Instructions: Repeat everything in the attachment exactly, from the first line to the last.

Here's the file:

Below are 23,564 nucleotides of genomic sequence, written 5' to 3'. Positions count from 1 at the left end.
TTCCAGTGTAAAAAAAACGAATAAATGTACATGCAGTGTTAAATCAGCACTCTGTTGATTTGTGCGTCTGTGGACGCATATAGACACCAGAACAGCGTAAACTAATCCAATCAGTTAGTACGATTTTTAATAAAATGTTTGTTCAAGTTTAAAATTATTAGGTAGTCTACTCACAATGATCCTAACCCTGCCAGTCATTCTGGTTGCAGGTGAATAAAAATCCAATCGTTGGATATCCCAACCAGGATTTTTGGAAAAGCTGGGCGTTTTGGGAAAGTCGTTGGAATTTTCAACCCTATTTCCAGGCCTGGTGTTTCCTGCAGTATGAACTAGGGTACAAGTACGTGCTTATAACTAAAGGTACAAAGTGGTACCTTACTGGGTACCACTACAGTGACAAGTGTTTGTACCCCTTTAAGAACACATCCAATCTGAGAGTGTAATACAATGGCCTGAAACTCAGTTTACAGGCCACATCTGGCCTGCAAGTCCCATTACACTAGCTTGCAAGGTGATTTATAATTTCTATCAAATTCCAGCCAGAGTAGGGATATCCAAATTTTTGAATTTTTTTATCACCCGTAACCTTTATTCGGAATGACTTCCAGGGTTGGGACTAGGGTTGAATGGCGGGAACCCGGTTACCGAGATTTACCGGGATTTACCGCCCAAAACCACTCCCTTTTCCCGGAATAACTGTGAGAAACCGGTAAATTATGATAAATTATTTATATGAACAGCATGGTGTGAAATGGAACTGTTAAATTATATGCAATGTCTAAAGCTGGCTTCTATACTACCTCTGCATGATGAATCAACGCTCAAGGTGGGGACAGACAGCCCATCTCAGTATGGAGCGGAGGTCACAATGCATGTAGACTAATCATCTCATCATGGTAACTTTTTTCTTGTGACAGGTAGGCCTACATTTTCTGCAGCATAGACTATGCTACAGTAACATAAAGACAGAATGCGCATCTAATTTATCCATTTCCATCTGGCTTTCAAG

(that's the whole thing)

Below are 23,564 nucleotides of genomic sequence, written 5' to 3'. Positions count from 1 at the left end.
TTCCAGTGTAAAAAAAACGAATAAATGTACATGCAGTGTTAAATCAGCACTCTGTTGATTTGTGCGTCTGTGGACGCATATAGACACCAGAACAGCGTAAACTAATCCAATCAGTTAGTACGATTTTTAATAAAATGTTTGTTCAAGTTTAAAATTATTAGGTAGTCTACTCACAATGATCCTAACCCTGCCAGTCATTCTGGTTGCAGGTGAATAAAAATCCAATCGTTGGATATCCCAACCAGGATTTTTGGAAAAGCTGGGCGTTTTGGGAAAGTCGTTGGAATTTTCAACCCTATTTCCAGGCCTGGTGTTTCCTGCAGTATGAACTAGGGTACAAGTACGTGCTTATAACTAAAGGTACAAAGTGGTACCTTACTGGGTACCACTACAGTGACAAGTGTTTGTACCCCTTTAAGAACACATCCAATCTGAGAGTGTAATACAATGGCCTGAAACTCAGTTTACAGGCCACATCTGGCCTGCAAGTCCCATTACACTAGCTTGCAAGGTGATTTATAATTTCTATCAAATTCCAGCCAGAGTAGGGATATCCAAATTTTTGAATTTTTTTATCACCCGTAACCTTTATTCGGAATGACTTCCAGGGTTGGGACTAGGGTTGAATGGCGGGAACCCGGTTACCGAGATTTACCGGGATTTACCGCCCAAAACCACTCCCTTTTCCCGGAATAACTGTGAGAAACCGGTAAATTATGATAAATTATTTATATGAACAGCATGGTGTGAAATGGAACTGTTAAATTATATGCAATGTCTAAAGCTGGCTTCTATACTACCTCTGCATGATGAATCAACGCTCAAGGTGGGGACAGACAGCCCATCTCAGTATGGAGCGGAGGTCACAATGCATGTAGACTAATCATCTCATCATGGTAACTTTTTTCTTGTGACAGGTAGGCCTACATTTTCTGCAGCATAGACTATGCTACAGTAACATAAAGACAGAATGCGCATCTAATTTATCCATTTCCATCTGGCTTTCAAG